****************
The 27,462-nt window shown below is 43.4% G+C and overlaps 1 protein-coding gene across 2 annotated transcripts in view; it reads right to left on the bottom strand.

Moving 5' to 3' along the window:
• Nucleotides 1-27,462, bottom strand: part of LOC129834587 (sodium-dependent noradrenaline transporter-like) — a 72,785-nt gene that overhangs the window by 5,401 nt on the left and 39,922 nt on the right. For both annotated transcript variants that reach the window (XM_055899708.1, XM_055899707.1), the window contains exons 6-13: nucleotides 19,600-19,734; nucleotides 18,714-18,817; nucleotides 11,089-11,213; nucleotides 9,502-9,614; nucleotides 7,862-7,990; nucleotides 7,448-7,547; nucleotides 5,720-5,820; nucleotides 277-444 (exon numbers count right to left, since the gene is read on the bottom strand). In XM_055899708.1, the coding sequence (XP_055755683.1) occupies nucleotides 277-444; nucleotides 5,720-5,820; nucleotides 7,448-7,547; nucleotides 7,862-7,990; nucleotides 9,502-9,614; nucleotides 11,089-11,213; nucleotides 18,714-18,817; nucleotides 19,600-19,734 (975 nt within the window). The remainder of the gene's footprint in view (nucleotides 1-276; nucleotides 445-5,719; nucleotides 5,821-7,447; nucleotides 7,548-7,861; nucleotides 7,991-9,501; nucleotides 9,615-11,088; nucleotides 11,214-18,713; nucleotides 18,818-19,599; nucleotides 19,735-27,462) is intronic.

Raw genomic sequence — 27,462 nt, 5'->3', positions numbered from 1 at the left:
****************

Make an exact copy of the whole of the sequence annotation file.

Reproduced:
The 27,462-nt window shown below is 43.4% G+C and overlaps 1 protein-coding gene across 2 annotated transcripts in view; it reads right to left on the bottom strand.

Moving 5' to 3' along the window:
• Nucleotides 1-27,462, bottom strand: part of LOC129834587 (sodium-dependent noradrenaline transporter-like) — a 72,785-nt gene that overhangs the window by 5,401 nt on the left and 39,922 nt on the right. For both annotated transcript variants that reach the window (XM_055899708.1, XM_055899707.1), the window contains exons 6-13: nucleotides 19,600-19,734; nucleotides 18,714-18,817; nucleotides 11,089-11,213; nucleotides 9,502-9,614; nucleotides 7,862-7,990; nucleotides 7,448-7,547; nucleotides 5,720-5,820; nucleotides 277-444 (exon numbers count right to left, since the gene is read on the bottom strand). In XM_055899708.1, the coding sequence (XP_055755683.1) occupies nucleotides 277-444; nucleotides 5,720-5,820; nucleotides 7,448-7,547; nucleotides 7,862-7,990; nucleotides 9,502-9,614; nucleotides 11,089-11,213; nucleotides 18,714-18,817; nucleotides 19,600-19,734 (975 nt within the window). The remainder of the gene's footprint in view (nucleotides 1-276; nucleotides 445-5,719; nucleotides 5,821-7,447; nucleotides 7,548-7,861; nucleotides 7,991-9,501; nucleotides 9,615-11,088; nucleotides 11,214-18,713; nucleotides 18,818-19,599; nucleotides 19,735-27,462) is intronic.

Raw genomic sequence — 27,462 nt, 5'->3', positions numbered from 1 at the left: